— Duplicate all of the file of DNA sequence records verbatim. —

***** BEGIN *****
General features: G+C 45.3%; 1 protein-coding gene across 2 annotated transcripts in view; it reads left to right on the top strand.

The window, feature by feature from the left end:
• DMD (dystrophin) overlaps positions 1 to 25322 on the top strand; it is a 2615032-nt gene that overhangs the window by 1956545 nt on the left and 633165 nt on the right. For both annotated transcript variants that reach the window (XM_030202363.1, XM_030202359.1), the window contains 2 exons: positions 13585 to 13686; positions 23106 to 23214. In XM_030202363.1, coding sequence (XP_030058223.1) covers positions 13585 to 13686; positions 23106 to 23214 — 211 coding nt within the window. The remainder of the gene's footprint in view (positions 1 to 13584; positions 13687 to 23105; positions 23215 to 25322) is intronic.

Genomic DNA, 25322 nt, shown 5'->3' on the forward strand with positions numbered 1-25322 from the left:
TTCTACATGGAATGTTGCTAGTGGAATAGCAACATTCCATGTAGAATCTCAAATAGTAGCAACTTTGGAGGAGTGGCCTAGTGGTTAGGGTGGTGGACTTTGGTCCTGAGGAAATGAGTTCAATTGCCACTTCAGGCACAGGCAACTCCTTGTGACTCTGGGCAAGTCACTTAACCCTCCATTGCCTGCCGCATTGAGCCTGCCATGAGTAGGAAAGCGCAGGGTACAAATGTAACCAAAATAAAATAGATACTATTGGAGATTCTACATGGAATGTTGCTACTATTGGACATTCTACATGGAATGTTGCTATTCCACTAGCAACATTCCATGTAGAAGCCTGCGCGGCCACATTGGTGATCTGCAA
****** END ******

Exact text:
General features: G+C 45.3%; 1 protein-coding gene across 2 annotated transcripts in view; it reads left to right on the top strand.

The window, feature by feature from the left end:
• DMD (dystrophin) overlaps positions 1 to 25322 on the top strand; it is a 2615032-nt gene that overhangs the window by 1956545 nt on the left and 633165 nt on the right. For both annotated transcript variants that reach the window (XM_030202363.1, XM_030202359.1), the window contains 2 exons: positions 13585 to 13686; positions 23106 to 23214. In XM_030202363.1, coding sequence (XP_030058223.1) covers positions 13585 to 13686; positions 23106 to 23214 — 211 coding nt within the window. The remainder of the gene's footprint in view (positions 1 to 13584; positions 13687 to 23105; positions 23215 to 25322) is intronic.

Genomic DNA, 25322 nt, shown 5'->3' on the forward strand with positions numbered 1-25322 from the left:
TTCTACATGGAATGTTGCTAGTGGAATAGCAACATTCCATGTAGAATCTCAAATAGTAGCAACTTTGGAGGAGTGGCCTAGTGGTTAGGGTGGTGGACTTTGGTCCTGAGGAAATGAGTTCAATTGCCACTTCAGGCACAGGCAACTCCTTGTGACTCTGGGCAAGTCACTTAACCCTCCATTGCCTGCCGCATTGAGCCTGCCATGAGTAGGAAAGCGCAGGGTACAAATGTAACCAAAATAAAATAGATACTATTGGAGATTCTACATGGAATGTTGCTACTATTGGACATTCTACATGGAATGTTGCTATTCCACTAGCAACATTCCATGTAGAAGCCTGCGCGGCCACATTGGTGATCTGCAA